Another November and another IM Days has come and gone…
Like many Government of Canada (GC) information management (IM) and records management (RM) employees tend to do at this time of year, Systemscope’s IM Practice also joined in on the annual ARMA-NCR IM Days event.
For those who don’t know, IM Days has been a major annual IM event in the NCR since 2006. The event, put on by ARMA’s NCR (Ottawa) Chapter, aims to be the hub for the IM community in the NCR to gather, share, and learn from each other, as well as to increase the communities understanding of and commitment to IM collective objectives.
So what were this year’s IM trends and topics?
Open Access to Public Sector Information and Data
The conference started out with an Open Government-themed bang, with Treasury Board’s (TBS’) Stephen Walker discussing the GC Open Government Action Plan. The discussions morphed towards a review of the Open Data movement when Elections Canada’s Chief Information Officer Jacques Mailloux took the stage.
- The movement towards an open government ties into our Electronic Document and Records Management System (EDRMS) philosophy of openness and the need to move from a culture of protecting or hoarding “our” information, to sharing and improving collaboration as well as the use of our information assets.
- Conducting departmental information resource of business value (IRBV) inventories will be a huge input into the future of providing public sector open access. Ultimately, this exercise helps us to answer the dreaded question “what information do you have?”, which is more often than not “I don’t know”; and will allow us to leverage that knowledge of what we have to meet business needs..
We have GCDOCS end-users!
At this time last year, the idea of a GCDOCS end-user seemed eons away. This year, however, members of the GCDOCS team from the Canada School of Public Service, along with those from the Canadian Space Agency, FedDev Ontario, and TBS, showed us that the reality of GCDOCS end-users is much closer than we previously imagined. Discussions flowed from the need for a more robust communications and change management approach to the need for more in-depth up-front analysis of information architecture (IA) and IM requirements, and the importance of having a support organization in place.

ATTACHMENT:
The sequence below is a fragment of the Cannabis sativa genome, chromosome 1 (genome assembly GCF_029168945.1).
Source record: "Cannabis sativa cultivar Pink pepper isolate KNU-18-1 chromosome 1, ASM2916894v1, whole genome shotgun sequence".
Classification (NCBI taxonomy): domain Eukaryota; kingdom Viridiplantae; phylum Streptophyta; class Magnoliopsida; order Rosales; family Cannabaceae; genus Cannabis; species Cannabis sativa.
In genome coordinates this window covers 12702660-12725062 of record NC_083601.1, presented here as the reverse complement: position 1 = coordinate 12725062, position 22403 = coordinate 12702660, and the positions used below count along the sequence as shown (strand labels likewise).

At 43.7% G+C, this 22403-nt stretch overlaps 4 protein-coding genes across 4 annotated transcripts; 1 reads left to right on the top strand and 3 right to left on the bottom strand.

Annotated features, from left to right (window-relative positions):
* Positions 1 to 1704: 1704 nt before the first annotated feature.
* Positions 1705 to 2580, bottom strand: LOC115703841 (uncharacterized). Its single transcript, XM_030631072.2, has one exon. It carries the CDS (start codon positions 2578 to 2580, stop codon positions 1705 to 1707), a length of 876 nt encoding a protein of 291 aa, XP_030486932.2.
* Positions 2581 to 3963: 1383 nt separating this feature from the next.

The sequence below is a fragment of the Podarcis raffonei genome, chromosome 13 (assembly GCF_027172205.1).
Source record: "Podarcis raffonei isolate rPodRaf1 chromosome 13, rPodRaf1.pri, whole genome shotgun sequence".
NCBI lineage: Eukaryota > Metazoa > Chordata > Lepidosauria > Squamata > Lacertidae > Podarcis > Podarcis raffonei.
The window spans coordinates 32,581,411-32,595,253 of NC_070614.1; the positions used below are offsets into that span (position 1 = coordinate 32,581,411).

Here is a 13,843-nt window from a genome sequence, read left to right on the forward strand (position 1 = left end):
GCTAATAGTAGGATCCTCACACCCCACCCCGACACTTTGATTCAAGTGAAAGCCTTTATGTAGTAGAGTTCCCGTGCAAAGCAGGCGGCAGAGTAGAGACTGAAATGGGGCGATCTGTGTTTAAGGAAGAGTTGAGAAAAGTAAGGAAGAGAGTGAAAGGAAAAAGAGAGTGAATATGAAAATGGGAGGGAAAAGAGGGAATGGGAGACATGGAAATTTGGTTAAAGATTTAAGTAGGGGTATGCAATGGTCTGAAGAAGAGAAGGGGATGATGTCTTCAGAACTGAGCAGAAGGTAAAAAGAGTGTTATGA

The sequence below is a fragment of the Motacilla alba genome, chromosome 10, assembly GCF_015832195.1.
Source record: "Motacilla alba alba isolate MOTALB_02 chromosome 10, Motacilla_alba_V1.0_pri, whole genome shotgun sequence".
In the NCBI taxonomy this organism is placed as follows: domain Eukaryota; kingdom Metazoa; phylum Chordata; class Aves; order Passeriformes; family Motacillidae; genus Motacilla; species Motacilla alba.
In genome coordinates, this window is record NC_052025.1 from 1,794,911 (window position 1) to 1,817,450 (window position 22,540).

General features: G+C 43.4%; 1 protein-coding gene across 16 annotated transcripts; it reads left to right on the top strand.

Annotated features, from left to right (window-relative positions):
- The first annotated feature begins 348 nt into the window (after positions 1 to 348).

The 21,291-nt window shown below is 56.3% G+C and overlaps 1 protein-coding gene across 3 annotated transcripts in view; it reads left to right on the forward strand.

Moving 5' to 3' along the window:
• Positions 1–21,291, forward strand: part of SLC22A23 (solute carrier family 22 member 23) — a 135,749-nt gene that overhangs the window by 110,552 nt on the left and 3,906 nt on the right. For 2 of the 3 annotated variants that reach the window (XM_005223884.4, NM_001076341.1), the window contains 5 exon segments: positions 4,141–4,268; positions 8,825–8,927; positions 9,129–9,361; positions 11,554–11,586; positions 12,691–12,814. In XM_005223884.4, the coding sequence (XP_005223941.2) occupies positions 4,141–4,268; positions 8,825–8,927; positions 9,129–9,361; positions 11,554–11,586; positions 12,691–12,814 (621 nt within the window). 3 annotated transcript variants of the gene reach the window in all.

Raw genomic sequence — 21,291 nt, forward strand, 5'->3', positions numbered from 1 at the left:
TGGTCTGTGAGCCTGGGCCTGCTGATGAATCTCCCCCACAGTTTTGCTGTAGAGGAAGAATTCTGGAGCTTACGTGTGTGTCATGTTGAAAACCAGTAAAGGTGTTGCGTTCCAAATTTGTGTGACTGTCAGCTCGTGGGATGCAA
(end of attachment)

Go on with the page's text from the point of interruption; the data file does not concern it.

- It is a lot of work to reverse engineer an architecture – so take the time and involve all of the stakeholders required to do it right the first time around.
- Make it about the business and how they want to USE the information – RM should be behind the scenes.
There is still a need to “sell” IM
Throughout the conference, many speakers discussed the need to promote their departments’ IM organization as the point of responsibility for overseeing the management of digital assets, including talk of how to position IM as the digital curators (above communications and IT) and thus secure their spot on the digital agenda.
- After being in the GC IM “game” for many years now, many of us naturally assume that IM would be looked to as the curator of digital assets as we were (or RM was) for paper assets. Surprise? This might not be the case. This shift from paper to digital continues to be a bigger transformation than anyone could have predicted and there is an ongoing need to position IM as best able to guide departments through the transformation from the paper to the digital world and continue to oversee the management of all resources, regardless of medium.
So what can we expect next year? While the agenda has not yet been set, I’m sure we’ll see more reports on GCDOCS implementations and how the move to mobile is impacting IM. As an ARMA board member and IM consultant, I’m looking forward to the coming year and being a part of this changing IM landscape.